This time of year, many Illinois residents partake in alcoholic beverages, often as part of a social gathering. Although this can be done responsibly, some in the Chicago-area, and throughout Illinois, choose to drive after drinking. These individuals may think that they aren’t intoxicated, or they might erroneously think that drinking makes them a better driver because they are more attentive, but this is far from the truth. The fact remains that these drunk drivers can cause devastating accidents that leave victims with extensive damages.
Victims who suffer serious injuries may want to pursue legal action in hopes of recovering compensation for their losses. In order to succeed on these claims, though, victims must prove that the defendant was negligent, and that negligence caused the accident and their injuries. In a case of drunk driving, this may mean showing intoxication.
There are many ways to illustrate that a driver was intoxicated at the time of an accident. Blood testing is the most reliable, but there are other means to proving intoxication. Field sobriety tests may also come into play. One of these tests is the horizontal gaze nystagmus test. During this test, a police officer analyzes an individual’s eyes as they move from side-to-side, following an object about a foot in front of them. Most often, this object is a pen or a police officer’s finger. An officer looks for any involuntary jerking of the eyes prior to reaching a 45 degree angle, any inability to smoothly follow the object and eye jerking within four seconds of looking fully to the side.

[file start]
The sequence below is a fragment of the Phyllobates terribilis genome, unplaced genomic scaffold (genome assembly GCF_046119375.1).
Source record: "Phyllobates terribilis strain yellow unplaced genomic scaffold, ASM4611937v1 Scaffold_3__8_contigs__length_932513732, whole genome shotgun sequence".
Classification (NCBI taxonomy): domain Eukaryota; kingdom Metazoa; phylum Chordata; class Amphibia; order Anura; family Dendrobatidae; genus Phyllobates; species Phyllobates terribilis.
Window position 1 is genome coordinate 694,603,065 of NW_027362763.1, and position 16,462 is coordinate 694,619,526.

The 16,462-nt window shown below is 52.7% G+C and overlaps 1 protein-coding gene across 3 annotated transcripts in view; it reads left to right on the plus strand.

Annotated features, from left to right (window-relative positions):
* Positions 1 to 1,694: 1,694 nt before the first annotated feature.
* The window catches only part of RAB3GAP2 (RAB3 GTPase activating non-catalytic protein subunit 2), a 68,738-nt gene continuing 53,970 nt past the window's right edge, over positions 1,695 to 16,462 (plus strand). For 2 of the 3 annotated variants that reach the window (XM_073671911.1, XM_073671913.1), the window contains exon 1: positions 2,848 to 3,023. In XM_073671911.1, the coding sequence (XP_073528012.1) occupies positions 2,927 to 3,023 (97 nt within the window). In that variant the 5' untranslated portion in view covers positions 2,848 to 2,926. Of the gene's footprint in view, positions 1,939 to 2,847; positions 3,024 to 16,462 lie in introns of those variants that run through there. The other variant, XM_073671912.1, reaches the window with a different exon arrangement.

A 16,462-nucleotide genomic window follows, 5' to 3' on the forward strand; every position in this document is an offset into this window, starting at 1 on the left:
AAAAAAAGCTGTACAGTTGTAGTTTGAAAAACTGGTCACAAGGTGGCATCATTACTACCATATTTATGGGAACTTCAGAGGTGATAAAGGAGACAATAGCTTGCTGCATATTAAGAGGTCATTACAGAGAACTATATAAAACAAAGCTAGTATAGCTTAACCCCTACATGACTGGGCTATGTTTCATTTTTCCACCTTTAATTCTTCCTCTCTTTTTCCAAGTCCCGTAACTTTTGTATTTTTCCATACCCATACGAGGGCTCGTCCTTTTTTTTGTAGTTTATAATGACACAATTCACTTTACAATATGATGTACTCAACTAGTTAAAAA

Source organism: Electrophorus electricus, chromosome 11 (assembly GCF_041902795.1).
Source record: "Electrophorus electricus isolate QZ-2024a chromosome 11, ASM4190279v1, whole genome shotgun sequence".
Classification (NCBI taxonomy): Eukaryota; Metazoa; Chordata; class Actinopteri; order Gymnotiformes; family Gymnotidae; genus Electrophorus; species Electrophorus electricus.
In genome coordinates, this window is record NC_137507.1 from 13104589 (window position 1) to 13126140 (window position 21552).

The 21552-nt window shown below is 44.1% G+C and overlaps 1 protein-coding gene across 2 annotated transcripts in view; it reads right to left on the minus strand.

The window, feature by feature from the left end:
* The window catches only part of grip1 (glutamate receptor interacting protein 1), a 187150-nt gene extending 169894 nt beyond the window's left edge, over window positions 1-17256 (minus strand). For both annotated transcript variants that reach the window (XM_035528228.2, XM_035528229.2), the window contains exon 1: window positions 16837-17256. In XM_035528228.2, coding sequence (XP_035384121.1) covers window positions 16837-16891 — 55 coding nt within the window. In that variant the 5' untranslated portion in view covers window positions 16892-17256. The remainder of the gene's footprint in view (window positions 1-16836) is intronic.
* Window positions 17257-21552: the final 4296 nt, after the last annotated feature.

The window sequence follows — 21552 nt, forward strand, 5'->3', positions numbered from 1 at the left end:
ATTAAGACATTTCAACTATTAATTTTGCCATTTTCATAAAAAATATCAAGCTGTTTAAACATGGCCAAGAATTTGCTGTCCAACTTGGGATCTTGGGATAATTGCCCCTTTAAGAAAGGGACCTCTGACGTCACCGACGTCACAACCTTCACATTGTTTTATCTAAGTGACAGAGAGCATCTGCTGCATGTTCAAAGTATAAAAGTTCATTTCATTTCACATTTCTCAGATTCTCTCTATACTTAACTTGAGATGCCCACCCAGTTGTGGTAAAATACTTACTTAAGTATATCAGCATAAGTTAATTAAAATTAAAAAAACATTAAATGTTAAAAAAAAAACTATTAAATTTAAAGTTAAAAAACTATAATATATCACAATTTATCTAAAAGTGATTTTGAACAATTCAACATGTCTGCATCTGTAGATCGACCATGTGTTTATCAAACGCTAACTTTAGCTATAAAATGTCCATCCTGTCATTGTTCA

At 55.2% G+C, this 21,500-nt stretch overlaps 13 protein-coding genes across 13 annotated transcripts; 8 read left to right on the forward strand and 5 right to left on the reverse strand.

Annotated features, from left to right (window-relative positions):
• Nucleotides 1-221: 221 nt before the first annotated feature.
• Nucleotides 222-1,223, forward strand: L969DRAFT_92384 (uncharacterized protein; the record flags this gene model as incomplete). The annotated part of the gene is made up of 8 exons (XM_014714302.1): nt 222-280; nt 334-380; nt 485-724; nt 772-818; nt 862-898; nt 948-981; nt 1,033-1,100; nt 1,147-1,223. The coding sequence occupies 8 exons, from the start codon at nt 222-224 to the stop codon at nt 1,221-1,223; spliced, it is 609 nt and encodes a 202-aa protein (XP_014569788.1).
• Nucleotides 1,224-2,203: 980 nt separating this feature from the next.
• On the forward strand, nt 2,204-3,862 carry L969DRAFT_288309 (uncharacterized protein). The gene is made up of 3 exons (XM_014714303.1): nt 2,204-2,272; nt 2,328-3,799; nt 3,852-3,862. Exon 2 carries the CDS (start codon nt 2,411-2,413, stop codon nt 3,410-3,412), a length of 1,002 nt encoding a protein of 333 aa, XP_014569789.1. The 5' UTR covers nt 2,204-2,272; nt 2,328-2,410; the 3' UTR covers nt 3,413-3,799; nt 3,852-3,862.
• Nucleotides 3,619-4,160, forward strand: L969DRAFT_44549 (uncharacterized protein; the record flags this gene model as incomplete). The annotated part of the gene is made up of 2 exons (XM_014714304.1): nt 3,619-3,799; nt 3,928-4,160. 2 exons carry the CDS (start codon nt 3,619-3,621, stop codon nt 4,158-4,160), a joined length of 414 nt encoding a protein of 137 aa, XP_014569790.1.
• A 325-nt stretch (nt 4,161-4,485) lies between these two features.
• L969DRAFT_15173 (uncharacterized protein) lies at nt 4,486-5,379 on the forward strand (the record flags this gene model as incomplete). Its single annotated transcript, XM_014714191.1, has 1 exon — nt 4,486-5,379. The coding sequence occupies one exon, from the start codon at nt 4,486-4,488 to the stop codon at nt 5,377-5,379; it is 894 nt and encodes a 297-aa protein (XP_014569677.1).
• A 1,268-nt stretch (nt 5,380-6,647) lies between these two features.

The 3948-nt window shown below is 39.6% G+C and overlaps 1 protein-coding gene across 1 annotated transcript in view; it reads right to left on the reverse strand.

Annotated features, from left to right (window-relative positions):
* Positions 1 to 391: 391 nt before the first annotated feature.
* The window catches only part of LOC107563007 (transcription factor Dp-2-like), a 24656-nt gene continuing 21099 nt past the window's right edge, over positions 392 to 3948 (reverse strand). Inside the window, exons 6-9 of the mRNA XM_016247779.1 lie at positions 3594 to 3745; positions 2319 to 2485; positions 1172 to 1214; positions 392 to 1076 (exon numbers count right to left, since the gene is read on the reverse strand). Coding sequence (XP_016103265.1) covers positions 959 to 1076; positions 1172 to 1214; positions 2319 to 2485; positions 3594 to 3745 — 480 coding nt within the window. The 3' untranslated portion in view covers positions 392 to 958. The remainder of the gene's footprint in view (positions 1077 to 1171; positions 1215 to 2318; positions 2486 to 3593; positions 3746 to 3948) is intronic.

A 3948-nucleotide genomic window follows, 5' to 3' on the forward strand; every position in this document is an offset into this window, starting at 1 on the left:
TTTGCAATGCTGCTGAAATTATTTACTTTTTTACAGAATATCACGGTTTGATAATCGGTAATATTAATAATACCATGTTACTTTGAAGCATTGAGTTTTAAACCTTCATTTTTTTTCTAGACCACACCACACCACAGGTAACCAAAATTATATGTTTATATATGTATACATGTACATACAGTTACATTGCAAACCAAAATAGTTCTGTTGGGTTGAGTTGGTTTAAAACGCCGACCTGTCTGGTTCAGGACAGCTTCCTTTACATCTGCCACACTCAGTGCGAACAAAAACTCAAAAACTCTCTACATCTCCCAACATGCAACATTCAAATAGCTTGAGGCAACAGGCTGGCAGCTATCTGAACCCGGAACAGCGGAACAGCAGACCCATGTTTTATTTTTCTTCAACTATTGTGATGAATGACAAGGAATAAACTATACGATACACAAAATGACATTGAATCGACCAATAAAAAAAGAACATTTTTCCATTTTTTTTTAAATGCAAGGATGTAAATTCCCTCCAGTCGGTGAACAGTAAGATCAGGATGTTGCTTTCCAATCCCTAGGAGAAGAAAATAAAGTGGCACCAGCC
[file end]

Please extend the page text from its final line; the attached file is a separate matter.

Those who have suffered harm at the hands of a drunk driver may need to prove intoxication at trial. When this becomes a necessary course of action, it may be helpful to have an experienced attorney by ones side who can help a victim get crucial evidence admitted. Therefore, when pursuing compensation for lost wages, medical expenses and other damages, Illinois drunk driving accident victims may want to seek counsel from a legal professional.
Source: nhtsa.gov, “The Robustness of the horizontal Gaze Nystagmus,” accessed on Dec. 23, 2016